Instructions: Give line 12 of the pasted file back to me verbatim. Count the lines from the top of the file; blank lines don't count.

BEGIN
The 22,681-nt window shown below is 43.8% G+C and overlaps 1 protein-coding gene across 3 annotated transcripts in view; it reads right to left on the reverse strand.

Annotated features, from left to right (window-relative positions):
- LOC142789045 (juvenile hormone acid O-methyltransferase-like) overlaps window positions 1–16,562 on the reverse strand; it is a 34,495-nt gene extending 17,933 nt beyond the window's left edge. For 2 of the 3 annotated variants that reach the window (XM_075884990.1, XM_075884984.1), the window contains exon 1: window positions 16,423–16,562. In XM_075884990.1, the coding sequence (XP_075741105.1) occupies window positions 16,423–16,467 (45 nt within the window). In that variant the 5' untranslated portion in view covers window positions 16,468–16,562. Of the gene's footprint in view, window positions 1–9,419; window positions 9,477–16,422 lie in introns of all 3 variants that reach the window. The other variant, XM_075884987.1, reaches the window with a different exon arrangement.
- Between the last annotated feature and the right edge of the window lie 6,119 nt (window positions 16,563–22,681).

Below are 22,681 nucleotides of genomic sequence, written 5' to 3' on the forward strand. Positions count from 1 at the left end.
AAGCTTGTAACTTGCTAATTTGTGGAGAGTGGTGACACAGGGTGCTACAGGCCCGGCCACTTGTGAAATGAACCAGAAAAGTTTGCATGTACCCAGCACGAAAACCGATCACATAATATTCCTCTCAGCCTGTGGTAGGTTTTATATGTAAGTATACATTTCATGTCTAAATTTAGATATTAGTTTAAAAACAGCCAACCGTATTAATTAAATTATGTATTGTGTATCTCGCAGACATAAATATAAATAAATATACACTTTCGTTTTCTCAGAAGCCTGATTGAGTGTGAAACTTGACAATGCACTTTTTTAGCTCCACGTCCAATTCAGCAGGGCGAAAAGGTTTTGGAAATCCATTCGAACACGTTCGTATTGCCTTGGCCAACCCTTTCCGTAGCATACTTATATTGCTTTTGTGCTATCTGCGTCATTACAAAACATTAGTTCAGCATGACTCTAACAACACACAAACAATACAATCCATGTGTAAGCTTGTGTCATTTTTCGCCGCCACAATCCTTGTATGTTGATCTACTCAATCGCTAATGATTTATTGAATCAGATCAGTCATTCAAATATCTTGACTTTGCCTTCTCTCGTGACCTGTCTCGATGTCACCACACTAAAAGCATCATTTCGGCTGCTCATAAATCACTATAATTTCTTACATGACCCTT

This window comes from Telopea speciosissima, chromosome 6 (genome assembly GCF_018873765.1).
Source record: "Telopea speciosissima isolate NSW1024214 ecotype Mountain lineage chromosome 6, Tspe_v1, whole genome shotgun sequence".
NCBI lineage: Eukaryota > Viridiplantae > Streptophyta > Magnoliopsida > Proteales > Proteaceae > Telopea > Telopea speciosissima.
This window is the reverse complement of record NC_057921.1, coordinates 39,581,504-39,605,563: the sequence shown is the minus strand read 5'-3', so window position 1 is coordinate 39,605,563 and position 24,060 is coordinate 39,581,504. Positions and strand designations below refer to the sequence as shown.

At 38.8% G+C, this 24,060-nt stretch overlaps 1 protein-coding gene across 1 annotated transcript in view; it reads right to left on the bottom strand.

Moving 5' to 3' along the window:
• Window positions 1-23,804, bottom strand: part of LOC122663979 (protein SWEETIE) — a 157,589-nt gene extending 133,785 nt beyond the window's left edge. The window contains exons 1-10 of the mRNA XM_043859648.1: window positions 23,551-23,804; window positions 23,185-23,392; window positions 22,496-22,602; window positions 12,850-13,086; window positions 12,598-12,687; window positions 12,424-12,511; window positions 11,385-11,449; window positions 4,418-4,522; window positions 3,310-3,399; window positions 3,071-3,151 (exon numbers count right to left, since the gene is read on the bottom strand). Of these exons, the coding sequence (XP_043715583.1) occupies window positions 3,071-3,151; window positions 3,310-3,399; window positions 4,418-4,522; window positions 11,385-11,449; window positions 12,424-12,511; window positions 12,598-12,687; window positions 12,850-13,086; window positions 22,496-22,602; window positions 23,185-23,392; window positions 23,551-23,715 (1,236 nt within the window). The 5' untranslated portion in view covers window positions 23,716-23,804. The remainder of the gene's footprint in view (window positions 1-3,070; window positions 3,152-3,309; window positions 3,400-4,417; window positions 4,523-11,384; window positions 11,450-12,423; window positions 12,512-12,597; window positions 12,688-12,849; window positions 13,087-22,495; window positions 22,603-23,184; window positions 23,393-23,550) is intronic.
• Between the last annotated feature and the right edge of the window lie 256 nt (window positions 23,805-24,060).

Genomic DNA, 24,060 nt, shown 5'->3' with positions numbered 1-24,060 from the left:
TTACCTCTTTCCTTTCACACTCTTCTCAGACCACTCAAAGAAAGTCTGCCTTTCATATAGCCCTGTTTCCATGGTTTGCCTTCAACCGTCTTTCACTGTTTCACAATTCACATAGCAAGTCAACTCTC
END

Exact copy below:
Moving 5' to 3' along the window: